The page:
Their ultra elusive 7-inch EP is a rare Christchurch punk rock single, almost never seen in New Zealand. It slipped out at a release party at the Chinese Cultural Centre in Christchurch in December 1982 in a 500 copy run and soon disappeared.
At the show, guitarist Vince Haughey threw copies of the single out into the audience. “I remember holding one above my head, breaking it and throwing the remains out – ‘Yeah Punk! (destroy what you’ve created)’.”
David Swift in The Press rated it as “right up there with the Punk and Disorderly collections” of British neo-punk that were current at the time.
David Swift in The Press rated it as “right up there with the Punk and Disorderly collections” of British neo-punk that were current at the time, noting the record’s driving drums and a production that topped the 1984 EP from fellow Garden City punks Desperate Measures.
“Another Christchurch ‘punk’ record for the growing audience of that ilk. You could put this in your favourite punk’s Christmas boot,” Swift concluded.
I snagged my copy of the single from Chelsea Records in Hamilton. It looked impressive in its printed red, white and black card cover with photos of a soldier in a wheelchair and seven hanging men; a pro job for a Kiwi punk act. The sound was basic simple-minded punk. ‘Govt Don’t Care’ entered with a crash chord, a heavier fuzz riff cutting in, followed by rumbling tribal drums and cavernous sound, and finally a weak vocal whine and hack class war lyric from Rick Tindall – “Hang the bourgeois …”
Trust Christchurch, the most visibly English of New Zealand’s cities, to turn out a Marxist punk anthem. The anemic, echoing Nightshift Studios sound that plagues the single actually works to ‘Govt Don’t Care’s advantage by giving it an appropriately doomy, desolate air.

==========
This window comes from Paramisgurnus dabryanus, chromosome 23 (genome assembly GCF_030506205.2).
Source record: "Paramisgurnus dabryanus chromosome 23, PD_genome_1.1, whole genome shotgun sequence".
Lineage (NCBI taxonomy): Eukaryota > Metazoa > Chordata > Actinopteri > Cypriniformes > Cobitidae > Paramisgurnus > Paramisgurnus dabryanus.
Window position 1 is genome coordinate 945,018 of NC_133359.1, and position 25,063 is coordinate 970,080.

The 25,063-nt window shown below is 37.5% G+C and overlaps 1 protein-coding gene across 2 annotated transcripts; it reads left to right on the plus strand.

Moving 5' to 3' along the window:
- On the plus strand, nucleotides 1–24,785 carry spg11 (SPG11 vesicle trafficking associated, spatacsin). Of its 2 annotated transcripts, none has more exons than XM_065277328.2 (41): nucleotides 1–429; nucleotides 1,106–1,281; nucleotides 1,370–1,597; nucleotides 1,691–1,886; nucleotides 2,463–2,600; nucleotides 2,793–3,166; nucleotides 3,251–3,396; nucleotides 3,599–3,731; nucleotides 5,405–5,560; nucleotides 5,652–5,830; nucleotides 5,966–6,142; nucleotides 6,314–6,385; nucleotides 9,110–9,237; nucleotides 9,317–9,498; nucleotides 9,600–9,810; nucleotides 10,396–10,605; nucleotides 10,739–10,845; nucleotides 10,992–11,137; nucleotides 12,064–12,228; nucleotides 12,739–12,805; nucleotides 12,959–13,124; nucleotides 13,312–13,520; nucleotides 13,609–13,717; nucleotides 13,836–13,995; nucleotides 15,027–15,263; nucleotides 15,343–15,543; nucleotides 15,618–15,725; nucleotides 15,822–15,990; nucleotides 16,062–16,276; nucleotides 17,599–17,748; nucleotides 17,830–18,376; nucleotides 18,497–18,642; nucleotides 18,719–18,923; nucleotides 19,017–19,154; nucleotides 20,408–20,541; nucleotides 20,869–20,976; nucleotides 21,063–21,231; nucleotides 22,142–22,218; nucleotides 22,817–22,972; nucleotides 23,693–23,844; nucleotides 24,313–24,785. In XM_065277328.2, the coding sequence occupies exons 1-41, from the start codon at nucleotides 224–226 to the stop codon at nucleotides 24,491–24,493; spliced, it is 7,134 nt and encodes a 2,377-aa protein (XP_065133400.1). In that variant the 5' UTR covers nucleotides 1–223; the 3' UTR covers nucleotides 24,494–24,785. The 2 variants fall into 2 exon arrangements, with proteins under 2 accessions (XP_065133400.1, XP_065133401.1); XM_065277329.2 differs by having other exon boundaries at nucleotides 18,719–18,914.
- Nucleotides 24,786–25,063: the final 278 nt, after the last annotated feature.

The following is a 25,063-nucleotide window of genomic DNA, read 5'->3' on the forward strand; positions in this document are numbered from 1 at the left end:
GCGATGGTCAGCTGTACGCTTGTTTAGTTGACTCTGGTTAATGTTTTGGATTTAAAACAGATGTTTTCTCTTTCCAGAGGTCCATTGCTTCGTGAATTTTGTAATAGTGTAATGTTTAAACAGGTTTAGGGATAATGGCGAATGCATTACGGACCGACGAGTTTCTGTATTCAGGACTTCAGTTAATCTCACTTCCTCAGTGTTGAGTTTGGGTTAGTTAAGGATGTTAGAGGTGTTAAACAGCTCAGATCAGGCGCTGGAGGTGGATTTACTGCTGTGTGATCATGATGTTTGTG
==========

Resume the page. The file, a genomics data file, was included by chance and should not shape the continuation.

Better is ‘Who Killed Johnny’, written by drummer Neil McRobie and dedicated to his friend and sometime roadie Johnny Chandley (AKA Johnny Chanley), a Christchurch punk and Blam Blam Blam soundman who died suddenly in Auckland on Boxing Day, 26 December 1981. Blam Blam Blam dedicated their only album Luxury Length to Chandley.
Rick Tindall wrote the majority of the group’s songs with some coming from The Jolly Ups’ set. Their final tune, ‘Bash Me With That Truncheon Again’, about a party broken up by police, was a group effort.
Speaking to Christchurch Star at the time, McRobie and Smith dismissed any Oi or Nazi leanings. Haughey jokingly half-raised a Hitler salute in the group photo session. They complained of the usual boot boy related hassles with pub bookings and practice rooms and expressed a dislike of the then current funk fad.
Haughey also admits to being caught hanging group posters on the Christchurch Central Police Station. Rick Tindall had nothing to say. He didn’t turn up to the interview. “He wants to change the world by music,” bald-headed Haughey sneered.
The little known Johnnies never released another record and played sparingly around Christchurch throughout 1982 to 84 at the Gladstone, St Asaph St Hall, Caledonian Hall (27 May 1982), PJ’s (12 June 1982) and the Star & Garter Battle of the Bands.
They were billed to play Golden Showers in Wellington on 2 April the following year at the Newtown Community Centre, to hundreds of punks from throughout New Zealand, but bailed at the last minute. Their only out of town show was a weekend in Dunedin with The PD Boys.
Desperate Measures’ Erik Van Den Hoven remembers the singer as “a big bald guy with a leather jacket. I saw them at a party, and he was burning their lyrics.”
Vince Haughey - guitar
Rick Tindall - vocals
Neil McRobie - drums
Mike Smith - bass